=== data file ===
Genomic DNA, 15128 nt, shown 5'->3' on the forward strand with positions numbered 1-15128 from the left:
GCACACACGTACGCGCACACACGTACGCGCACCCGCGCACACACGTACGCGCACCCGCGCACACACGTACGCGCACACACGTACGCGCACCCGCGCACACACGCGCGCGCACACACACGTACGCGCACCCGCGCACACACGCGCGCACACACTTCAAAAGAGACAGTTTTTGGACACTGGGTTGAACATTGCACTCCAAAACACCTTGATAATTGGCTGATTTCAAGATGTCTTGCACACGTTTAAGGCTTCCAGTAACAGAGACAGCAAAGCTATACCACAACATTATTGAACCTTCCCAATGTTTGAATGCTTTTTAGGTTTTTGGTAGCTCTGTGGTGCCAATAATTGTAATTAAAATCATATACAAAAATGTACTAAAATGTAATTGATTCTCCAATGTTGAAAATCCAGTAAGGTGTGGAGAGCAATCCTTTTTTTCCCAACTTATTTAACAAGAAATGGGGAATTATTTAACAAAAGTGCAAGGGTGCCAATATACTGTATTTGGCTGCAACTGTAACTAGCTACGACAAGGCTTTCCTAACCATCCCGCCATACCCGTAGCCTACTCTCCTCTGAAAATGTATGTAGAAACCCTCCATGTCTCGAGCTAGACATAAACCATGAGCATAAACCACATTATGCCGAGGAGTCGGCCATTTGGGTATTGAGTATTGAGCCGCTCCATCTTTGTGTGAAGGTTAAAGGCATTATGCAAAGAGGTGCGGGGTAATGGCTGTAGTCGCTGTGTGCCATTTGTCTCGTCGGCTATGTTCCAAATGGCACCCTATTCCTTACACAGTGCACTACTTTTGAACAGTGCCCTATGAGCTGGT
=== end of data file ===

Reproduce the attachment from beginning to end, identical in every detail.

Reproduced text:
Genomic DNA, 15128 nt, shown 5'->3' on the forward strand with positions numbered 1-15128 from the left:
GCACACACGTACGCGCACACACGTACGCGCACCCGCGCACACACGTACGCGCACCCGCGCACACACGTACGCGCACACACGTACGCGCACCCGCGCACACACGCGCGCGCACACACACGTACGCGCACCCGCGCACACACGCGCGCACACACTTCAAAAGAGACAGTTTTTGGACACTGGGTTGAACATTGCACTCCAAAACACCTTGATAATTGGCTGATTTCAAGATGTCTTGCACACGTTTAAGGCTTCCAGTAACAGAGACAGCAAAGCTATACCACAACATTATTGAACCTTCCCAATGTTTGAATGCTTTTTAGGTTTTTGGTAGCTCTGTGGTGCCAATAATTGTAATTAAAATCATATACAAAAATGTACTAAAATGTAATTGATTCTCCAATGTTGAAAATCCAGTAAGGTGTGGAGAGCAATCCTTTTTTTCCCAACTTATTTAACAAGAAATGGGGAATTATTTAACAAAAGTGCAAGGGTGCCAATATACTGTATTTGGCTGCAACTGTAACTAGCTACGACAAGGCTTTCCTAACCATCCCGCCATACCCGTAGCCTACTCTCCTCTGAAAATGTATGTAGAAACCCTCCATGTCTCGAGCTAGACATAAACCATGAGCATAAACCACATTATGCCGAGGAGTCGGCCATTTGGGTATTGAGTATTGAGCCGCTCCATCTTTGTGTGAAGGTTAAAGGCATTATGCAAAGAGGTGCGGGGTAATGGCTGTAGTCGCTGTGTGCCATTTGTCTCGTCGGCTATGTTCCAAATGGCACCCTATTCCTTACACAGTGCACTACTTTTGAACAGTGCCCTATGAGCTGGT